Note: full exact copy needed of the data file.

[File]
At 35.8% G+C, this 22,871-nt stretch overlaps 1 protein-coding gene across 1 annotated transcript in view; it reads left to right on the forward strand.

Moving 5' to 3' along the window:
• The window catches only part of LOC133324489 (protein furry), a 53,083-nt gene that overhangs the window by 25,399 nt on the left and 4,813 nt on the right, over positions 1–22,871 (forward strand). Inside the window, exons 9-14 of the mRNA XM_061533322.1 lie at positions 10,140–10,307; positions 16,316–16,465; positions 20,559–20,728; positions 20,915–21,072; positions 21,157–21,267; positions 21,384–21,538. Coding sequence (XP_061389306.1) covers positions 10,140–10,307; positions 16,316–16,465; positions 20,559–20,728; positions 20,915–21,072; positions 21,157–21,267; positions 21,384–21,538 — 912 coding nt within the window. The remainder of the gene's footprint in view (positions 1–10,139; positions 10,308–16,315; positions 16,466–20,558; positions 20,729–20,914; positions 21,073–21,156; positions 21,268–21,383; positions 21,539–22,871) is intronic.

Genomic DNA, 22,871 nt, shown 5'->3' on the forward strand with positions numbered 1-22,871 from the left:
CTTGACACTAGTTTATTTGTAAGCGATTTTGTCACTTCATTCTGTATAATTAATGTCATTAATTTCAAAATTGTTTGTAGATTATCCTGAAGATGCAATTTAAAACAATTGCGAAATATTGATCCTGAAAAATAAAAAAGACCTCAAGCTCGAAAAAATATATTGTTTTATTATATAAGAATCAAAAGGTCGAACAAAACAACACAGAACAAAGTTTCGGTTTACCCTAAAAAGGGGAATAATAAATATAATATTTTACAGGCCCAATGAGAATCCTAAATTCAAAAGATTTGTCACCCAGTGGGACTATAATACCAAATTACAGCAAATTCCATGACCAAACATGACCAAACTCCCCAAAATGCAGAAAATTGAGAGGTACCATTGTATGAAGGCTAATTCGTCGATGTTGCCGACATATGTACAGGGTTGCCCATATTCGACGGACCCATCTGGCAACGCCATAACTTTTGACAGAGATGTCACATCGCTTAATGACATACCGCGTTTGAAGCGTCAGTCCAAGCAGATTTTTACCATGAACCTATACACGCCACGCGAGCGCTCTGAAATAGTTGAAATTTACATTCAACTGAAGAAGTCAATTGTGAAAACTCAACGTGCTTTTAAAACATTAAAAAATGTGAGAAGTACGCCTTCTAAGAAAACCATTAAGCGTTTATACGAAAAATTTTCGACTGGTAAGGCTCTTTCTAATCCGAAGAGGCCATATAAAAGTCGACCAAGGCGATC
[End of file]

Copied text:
At 35.8% G+C, this 22,871-nt stretch overlaps 1 protein-coding gene across 1 annotated transcript in view; it reads left to right on the forward strand.

Moving 5' to 3' along the window:
• The window catches only part of LOC133324489 (protein furry), a 53,083-nt gene that overhangs the window by 25,399 nt on the left and 4,813 nt on the right, over positions 1–22,871 (forward strand). Inside the window, exons 9-14 of the mRNA XM_061533322.1 lie at positions 10,140–10,307; positions 16,316–16,465; positions 20,559–20,728; positions 20,915–21,072; positions 21,157–21,267; positions 21,384–21,538. Coding sequence (XP_061389306.1) covers positions 10,140–10,307; positions 16,316–16,465; positions 20,559–20,728; positions 20,915–21,072; positions 21,157–21,267; positions 21,384–21,538 — 912 coding nt within the window. The remainder of the gene's footprint in view (positions 1–10,139; positions 10,308–16,315; positions 16,466–20,558; positions 20,729–20,914; positions 21,073–21,156; positions 21,268–21,383; positions 21,539–22,871) is intronic.

Genomic DNA, 22,871 nt, shown 5'->3' on the forward strand with positions numbered 1-22,871 from the left:
CTTGACACTAGTTTATTTGTAAGCGATTTTGTCACTTCATTCTGTATAATTAATGTCATTAATTTCAAAATTGTTTGTAGATTATCCTGAAGATGCAATTTAAAACAATTGCGAAATATTGATCCTGAAAAATAAAAAAGACCTCAAGCTCGAAAAAATATATTGTTTTATTATATAAGAATCAAAAGGTCGAACAAAACAACACAGAACAAAGTTTCGGTTTACCCTAAAAAGGGGAATAATAAATATAATATTTTACAGGCCCAATGAGAATCCTAAATTCAAAAGATTTGTCACCCAGTGGGACTATAATACCAAATTACAGCAAATTCCATGACCAAACATGACCAAACTCCCCAAAATGCAGAAAATTGAGAGGTACCATTGTATGAAGGCTAATTCGTCGATGTTGCCGACATATGTACAGGGTTGCCCATATTCGACGGACCCATCTGGCAACGCCATAACTTTTGACAGAGATGTCACATCGCTTAATGACATACCGCGTTTGAAGCGTCAGTCCAAGCAGATTTTTACCATGAACCTATACACGCCACGCGAGCGCTCTGAAATAGTTGAAATTTACATTCAACTGAAGAAGTCAATTGTGAAAACTCAACGTGCTTTTAAAACATTAAAAAATGTGAGAAGTACGCCTTCTAAGAAAACCATTAAGCGTTTATACGAAAAATTTTCGACTGGTAAGGCTCTTTCTAATCCGAAGAGGCCATATAAAAGTCGACCAAGGCGATC